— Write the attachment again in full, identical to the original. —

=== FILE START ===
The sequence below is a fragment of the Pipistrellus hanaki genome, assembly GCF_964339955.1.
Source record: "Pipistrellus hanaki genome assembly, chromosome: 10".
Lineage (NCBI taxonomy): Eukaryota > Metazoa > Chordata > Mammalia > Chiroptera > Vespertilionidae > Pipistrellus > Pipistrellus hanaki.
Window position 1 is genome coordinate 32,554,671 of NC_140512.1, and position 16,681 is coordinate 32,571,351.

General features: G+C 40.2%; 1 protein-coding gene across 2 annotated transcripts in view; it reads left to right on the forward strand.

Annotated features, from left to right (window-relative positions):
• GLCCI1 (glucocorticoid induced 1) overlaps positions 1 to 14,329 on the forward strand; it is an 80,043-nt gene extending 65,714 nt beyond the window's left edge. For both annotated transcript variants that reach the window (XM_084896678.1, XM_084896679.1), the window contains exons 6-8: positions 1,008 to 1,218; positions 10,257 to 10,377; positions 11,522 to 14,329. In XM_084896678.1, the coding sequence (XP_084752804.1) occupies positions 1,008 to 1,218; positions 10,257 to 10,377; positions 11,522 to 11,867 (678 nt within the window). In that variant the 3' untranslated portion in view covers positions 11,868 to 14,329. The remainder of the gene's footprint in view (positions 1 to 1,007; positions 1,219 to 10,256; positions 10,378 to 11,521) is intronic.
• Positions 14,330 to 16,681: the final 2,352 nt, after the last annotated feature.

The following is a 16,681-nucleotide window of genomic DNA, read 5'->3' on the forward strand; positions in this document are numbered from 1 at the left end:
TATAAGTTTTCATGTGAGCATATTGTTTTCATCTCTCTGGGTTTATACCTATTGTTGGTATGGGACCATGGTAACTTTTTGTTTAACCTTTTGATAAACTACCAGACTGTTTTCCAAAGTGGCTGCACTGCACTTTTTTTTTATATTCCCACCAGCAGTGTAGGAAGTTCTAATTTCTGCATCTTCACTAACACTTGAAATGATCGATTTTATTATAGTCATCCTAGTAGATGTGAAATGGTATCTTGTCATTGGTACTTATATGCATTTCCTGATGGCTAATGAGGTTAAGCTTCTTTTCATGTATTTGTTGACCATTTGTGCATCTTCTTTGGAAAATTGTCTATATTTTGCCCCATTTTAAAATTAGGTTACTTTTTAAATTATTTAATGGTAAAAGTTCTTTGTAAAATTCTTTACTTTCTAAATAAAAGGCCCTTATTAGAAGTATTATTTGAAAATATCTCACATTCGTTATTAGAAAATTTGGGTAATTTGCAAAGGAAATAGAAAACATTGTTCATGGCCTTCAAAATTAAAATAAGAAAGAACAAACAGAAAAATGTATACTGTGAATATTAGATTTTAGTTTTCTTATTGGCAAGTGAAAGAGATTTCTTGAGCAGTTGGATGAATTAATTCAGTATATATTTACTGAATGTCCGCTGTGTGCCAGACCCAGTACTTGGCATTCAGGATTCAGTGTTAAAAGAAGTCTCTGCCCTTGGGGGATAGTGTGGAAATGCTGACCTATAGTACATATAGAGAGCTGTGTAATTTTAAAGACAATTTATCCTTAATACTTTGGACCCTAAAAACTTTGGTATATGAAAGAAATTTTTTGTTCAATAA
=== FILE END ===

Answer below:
The sequence below is a fragment of the Pipistrellus hanaki genome, assembly GCF_964339955.1.
Source record: "Pipistrellus hanaki genome assembly, chromosome: 10".
Lineage (NCBI taxonomy): Eukaryota > Metazoa > Chordata > Mammalia > Chiroptera > Vespertilionidae > Pipistrellus > Pipistrellus hanaki.
Window position 1 is genome coordinate 32,554,671 of NC_140512.1, and position 16,681 is coordinate 32,571,351.

General features: G+C 40.2%; 1 protein-coding gene across 2 annotated transcripts in view; it reads left to right on the forward strand.

Annotated features, from left to right (window-relative positions):
• GLCCI1 (glucocorticoid induced 1) overlaps positions 1 to 14,329 on the forward strand; it is an 80,043-nt gene extending 65,714 nt beyond the window's left edge. For both annotated transcript variants that reach the window (XM_084896678.1, XM_084896679.1), the window contains exons 6-8: positions 1,008 to 1,218; positions 10,257 to 10,377; positions 11,522 to 14,329. In XM_084896678.1, the coding sequence (XP_084752804.1) occupies positions 1,008 to 1,218; positions 10,257 to 10,377; positions 11,522 to 11,867 (678 nt within the window). In that variant the 3' untranslated portion in view covers positions 11,868 to 14,329. The remainder of the gene's footprint in view (positions 1 to 1,007; positions 1,219 to 10,256; positions 10,378 to 11,521) is intronic.
• Positions 14,330 to 16,681: the final 2,352 nt, after the last annotated feature.

The following is a 16,681-nucleotide window of genomic DNA, read 5'->3' on the forward strand; positions in this document are numbered from 1 at the left end:
TATAAGTTTTCATGTGAGCATATTGTTTTCATCTCTCTGGGTTTATACCTATTGTTGGTATGGGACCATGGTAACTTTTTGTTTAACCTTTTGATAAACTACCAGACTGTTTTCCAAAGTGGCTGCACTGCACTTTTTTTTTATATTCCCACCAGCAGTGTAGGAAGTTCTAATTTCTGCATCTTCACTAACACTTGAAATGATCGATTTTATTATAGTCATCCTAGTAGATGTGAAATGGTATCTTGTCATTGGTACTTATATGCATTTCCTGATGGCTAATGAGGTTAAGCTTCTTTTCATGTATTTGTTGACCATTTGTGCATCTTCTTTGGAAAATTGTCTATATTTTGCCCCATTTTAAAATTAGGTTACTTTTTAAATTATTTAATGGTAAAAGTTCTTTGTAAAATTCTTTACTTTCTAAATAAAAGGCCCTTATTAGAAGTATTATTTGAAAATATCTCACATTCGTTATTAGAAAATTTGGGTAATTTGCAAAGGAAATAGAAAACATTGTTCATGGCCTTCAAAATTAAAATAAGAAAGAACAAACAGAAAAATGTATACTGTGAATATTAGATTTTAGTTTTCTTATTGGCAAGTGAAAGAGATTTCTTGAGCAGTTGGATGAATTAATTCAGTATATATTTACTGAATGTCCGCTGTGTGCCAGACCCAGTACTTGGCATTCAGGATTCAGTGTTAAAAGAAGTCTCTGCCCTTGGGGGATAGTGTGGAAATGCTGACCTATAGTACATATAGAGAGCTGTGTAATTTTAAAGACAATTTATCCTTAATACTTTGGACCCTAAAAACTTTGGTATATGAAAGAAATTTTTTGTTCAATAA